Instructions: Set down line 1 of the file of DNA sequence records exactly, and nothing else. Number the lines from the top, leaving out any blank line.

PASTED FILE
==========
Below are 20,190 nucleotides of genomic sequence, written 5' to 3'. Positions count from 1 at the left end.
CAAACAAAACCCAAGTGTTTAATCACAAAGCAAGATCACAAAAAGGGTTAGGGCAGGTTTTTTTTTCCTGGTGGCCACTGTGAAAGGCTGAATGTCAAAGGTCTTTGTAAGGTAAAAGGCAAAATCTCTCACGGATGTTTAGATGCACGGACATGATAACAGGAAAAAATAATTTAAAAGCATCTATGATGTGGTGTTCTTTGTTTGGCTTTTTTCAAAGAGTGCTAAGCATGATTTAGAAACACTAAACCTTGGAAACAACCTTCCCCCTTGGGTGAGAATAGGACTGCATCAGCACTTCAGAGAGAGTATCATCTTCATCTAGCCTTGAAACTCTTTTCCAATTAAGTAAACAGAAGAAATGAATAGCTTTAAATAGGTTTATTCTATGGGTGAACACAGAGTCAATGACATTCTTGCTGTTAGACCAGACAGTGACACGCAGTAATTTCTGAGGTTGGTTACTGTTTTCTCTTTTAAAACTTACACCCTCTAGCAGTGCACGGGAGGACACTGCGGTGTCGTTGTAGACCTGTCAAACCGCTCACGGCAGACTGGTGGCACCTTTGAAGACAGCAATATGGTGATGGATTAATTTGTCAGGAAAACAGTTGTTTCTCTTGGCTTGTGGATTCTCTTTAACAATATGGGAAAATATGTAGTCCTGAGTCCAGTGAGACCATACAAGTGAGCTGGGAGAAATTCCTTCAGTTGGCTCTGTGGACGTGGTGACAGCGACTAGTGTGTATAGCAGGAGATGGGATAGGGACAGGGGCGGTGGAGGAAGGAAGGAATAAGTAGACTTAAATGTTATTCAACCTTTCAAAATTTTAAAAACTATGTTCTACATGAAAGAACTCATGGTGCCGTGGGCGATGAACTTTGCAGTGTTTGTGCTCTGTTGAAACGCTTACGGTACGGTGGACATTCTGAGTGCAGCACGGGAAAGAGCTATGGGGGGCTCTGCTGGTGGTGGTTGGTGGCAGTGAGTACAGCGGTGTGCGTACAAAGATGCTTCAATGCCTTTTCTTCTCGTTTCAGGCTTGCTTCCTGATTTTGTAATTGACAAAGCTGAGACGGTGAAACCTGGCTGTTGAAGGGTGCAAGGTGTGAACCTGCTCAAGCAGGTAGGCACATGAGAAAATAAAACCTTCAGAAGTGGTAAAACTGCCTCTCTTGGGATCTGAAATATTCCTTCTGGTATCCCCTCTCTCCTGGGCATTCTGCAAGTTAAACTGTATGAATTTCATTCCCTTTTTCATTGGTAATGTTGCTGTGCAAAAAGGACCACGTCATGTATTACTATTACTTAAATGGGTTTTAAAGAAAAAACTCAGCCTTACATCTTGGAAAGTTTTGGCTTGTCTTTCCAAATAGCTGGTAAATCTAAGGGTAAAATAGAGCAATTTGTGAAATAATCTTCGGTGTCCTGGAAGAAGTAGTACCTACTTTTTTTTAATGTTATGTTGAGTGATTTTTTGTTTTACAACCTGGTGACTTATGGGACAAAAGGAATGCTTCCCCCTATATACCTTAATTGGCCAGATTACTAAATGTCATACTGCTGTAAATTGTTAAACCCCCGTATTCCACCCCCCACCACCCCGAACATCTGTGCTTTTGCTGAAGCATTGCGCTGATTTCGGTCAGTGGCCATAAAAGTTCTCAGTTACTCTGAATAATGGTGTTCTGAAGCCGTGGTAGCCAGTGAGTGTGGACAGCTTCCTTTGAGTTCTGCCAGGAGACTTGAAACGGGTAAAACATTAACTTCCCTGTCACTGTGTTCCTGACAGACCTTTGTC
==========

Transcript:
Below are 20,190 nucleotides of genomic sequence, written 5' to 3'. Positions count from 1 at the left end.